I almost sighed and asked myself if there was anything I didn’t know about the parable. I have books and pictures of it. I have taught it to school pupils and preached it in churches. I have produced power point presentations of it and acted it out. I have written short stories and poems based on it. I have even re-written it into text-speech to see what it might look and sound like. Over-kill and yet here it is again.
There’s not much in the parable that really relates to me on the literal level. I don’t see myself in any of the characters of the story.
I am not a parent, not a father and I have never watched my child leave home. I don’t remember much about my own father, and although I had a stepfather, his influence over me was quite limited. I was an intimidating teenager.
In the spiritual sense we are all the younger son having strayed from God and demanded our independence. In the physical sense there might have been minor rebellions but I have never left the way the younger son did. I went places – for a while I was the most travelled in the family – but I always came home for holidays and I wrote endless long letters. I have never been a phone person.
I have never been the squandering type – just ask the moths in the purse! I am not a fritterer-away of stuff. Perhaps part of that is having had so little money and knowing too much, and also too little about poverty, I like my rainy day fund and my definition of rainy days are like Noah’s flood rainy days.
If I have hit the bottom of any barrels, they haven’t been deep barrels or particularly dirty ones. I have lived too carefully and cautiously for the bad barrels to be a part of my history.
“If I was the father in the parable,” said God, “OK, I am the father in the parable – if I was a father, not the Father, and you were my daughter – I would have packed your case and thrown you out of the house! I would have told you to squander stuff and go and feed pigs.”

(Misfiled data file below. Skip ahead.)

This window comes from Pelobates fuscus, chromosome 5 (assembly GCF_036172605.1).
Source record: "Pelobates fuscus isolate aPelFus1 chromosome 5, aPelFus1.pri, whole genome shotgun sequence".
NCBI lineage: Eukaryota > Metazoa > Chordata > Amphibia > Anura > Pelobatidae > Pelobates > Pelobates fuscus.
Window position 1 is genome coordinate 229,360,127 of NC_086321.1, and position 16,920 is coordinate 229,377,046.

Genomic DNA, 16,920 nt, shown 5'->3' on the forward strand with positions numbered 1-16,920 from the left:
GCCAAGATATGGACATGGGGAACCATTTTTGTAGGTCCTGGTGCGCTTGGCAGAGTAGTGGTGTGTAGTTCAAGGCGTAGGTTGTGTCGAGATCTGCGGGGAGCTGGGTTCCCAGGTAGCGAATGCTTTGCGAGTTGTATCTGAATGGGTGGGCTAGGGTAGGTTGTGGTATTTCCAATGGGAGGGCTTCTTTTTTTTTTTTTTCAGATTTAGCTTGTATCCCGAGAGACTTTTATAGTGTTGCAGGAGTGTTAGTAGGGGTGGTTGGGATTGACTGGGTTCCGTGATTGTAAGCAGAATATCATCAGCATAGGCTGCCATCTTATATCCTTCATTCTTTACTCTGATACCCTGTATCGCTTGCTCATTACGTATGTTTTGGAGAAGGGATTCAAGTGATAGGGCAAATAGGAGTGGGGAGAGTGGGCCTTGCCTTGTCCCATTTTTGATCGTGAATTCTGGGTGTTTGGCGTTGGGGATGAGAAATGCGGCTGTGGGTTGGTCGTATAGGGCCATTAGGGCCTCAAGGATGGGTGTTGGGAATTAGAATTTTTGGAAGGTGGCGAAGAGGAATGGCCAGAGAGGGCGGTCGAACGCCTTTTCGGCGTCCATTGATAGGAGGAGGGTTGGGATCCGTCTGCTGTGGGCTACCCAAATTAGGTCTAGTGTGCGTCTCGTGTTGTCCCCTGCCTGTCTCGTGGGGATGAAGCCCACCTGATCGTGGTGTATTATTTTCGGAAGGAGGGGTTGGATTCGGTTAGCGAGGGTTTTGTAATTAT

I am not a risk taker. I play it safe. And sometimes that means that I don’t really lick the lid of the yoghurt top of life. I need to not live my life on a fairly narrow stretch of grass but be part of the bigger world.
In the parable the father is always there to welcome back the son. God is always there not to welcome me back if I wander – but to have my back in the new adventures I should be embracing. I should be brave.
Why would God have my back? Why does it matter to Him that my experience of the world should be more than my narrow stretch of grass? He created me, He fashioned me and He filled me with gifts and abilities, and He filled me with dreams. My narrow stretch of grass is not a big enough arena for me to find these things and live in the good of them.
God doesn’t have another Mel. He wants the one He has to be the Mel He had in mind when he created me – not the Mel that I think is sufficient, or the world would like me to be.
The character I might come closest to might be the older son – but even then, I’m not like him either. I don’t work as hard as he does. I don’t whine about parties. I quite like younger brothers returning to the fold. Yes, there are times when I have felt passed over – a Christian friend seems to fall into a good life without any apparent struggles and I limp form crisis to crisis.
I read somewhere that the love the father expressed to the older son was not in a party of his own which he never got but in the invitation to work with him to organise and host the feast for the younger son. That was the better gift, the real honour – working with the father to throw a party.
God invites us to help him to throw a party for all the younger sons that come home.